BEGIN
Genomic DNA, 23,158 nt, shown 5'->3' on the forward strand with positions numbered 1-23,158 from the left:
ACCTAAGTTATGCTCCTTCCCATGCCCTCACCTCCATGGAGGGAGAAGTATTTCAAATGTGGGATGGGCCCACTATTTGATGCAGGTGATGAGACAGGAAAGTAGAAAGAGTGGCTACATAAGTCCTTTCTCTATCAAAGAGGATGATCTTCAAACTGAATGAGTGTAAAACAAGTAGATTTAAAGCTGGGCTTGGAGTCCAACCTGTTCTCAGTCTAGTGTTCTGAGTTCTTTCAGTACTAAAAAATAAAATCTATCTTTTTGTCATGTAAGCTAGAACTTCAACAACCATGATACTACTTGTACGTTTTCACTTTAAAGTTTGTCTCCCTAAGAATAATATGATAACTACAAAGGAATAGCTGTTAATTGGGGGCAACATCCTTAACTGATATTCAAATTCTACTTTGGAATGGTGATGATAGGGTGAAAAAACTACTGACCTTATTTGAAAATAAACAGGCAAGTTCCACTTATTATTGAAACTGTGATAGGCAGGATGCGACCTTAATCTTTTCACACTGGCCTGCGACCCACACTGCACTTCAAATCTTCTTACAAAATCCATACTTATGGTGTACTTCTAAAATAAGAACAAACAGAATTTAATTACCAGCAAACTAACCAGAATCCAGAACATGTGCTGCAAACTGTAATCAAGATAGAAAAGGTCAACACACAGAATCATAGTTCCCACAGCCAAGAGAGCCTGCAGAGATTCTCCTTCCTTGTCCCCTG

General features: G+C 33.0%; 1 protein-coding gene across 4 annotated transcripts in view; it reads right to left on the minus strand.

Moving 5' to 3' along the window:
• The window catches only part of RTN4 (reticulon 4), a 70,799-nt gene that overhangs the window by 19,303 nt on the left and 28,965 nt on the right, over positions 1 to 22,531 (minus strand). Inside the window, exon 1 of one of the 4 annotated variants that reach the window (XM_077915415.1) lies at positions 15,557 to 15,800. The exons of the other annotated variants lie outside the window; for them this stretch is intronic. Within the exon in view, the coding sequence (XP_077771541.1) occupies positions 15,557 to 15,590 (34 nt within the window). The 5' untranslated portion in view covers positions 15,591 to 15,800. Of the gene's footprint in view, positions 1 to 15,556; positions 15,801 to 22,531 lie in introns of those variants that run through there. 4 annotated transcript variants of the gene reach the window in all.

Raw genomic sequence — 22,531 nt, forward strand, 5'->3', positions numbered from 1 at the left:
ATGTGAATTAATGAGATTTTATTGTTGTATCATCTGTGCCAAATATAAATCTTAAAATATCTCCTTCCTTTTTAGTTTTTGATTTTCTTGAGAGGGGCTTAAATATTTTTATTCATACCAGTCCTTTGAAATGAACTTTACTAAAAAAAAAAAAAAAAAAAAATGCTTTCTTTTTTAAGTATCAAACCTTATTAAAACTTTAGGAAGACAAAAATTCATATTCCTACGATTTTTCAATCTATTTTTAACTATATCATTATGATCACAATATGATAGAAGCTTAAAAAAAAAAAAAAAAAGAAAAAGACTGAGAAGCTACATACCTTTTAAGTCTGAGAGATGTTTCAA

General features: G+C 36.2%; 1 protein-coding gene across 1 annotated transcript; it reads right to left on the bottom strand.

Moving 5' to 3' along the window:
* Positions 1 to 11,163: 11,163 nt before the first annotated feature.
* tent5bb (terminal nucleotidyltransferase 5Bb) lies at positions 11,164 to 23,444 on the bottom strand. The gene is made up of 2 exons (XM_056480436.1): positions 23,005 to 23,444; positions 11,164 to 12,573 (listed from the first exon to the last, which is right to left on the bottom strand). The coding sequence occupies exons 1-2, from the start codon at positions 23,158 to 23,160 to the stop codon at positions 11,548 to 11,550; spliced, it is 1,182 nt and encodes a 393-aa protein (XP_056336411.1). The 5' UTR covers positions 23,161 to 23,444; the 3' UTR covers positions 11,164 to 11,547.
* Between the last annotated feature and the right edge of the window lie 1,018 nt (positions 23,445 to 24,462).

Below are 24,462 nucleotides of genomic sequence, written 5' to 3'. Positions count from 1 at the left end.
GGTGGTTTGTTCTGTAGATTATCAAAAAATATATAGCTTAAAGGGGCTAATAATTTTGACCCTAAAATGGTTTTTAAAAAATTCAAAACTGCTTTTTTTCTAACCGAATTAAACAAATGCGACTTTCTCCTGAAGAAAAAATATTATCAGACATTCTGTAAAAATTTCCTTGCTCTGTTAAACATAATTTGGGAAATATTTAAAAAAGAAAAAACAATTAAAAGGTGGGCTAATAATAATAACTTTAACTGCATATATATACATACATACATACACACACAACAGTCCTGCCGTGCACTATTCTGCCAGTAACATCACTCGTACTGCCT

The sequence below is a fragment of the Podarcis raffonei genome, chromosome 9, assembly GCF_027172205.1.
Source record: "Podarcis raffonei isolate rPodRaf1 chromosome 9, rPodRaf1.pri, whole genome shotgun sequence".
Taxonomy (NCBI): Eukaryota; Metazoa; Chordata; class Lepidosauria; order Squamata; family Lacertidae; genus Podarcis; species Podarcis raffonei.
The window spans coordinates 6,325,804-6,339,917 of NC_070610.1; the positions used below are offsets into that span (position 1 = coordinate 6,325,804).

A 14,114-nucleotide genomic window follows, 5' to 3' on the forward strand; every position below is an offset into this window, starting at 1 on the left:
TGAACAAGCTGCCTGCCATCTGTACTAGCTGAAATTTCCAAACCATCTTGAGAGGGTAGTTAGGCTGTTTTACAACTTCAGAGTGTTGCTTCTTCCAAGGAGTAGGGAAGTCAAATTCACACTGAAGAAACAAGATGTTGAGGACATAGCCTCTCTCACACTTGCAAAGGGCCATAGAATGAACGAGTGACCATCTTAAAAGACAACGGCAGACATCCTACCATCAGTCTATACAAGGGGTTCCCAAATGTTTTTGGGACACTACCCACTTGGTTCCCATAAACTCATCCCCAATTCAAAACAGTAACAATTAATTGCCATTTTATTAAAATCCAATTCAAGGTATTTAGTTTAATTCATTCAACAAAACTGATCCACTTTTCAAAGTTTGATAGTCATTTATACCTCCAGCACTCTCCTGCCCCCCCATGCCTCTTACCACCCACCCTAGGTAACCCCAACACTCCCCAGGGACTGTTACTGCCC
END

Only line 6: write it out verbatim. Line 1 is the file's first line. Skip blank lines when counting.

Raw genomic sequence — 22,531 nt, forward strand, 5'->3', positions numbered from 1 at the left: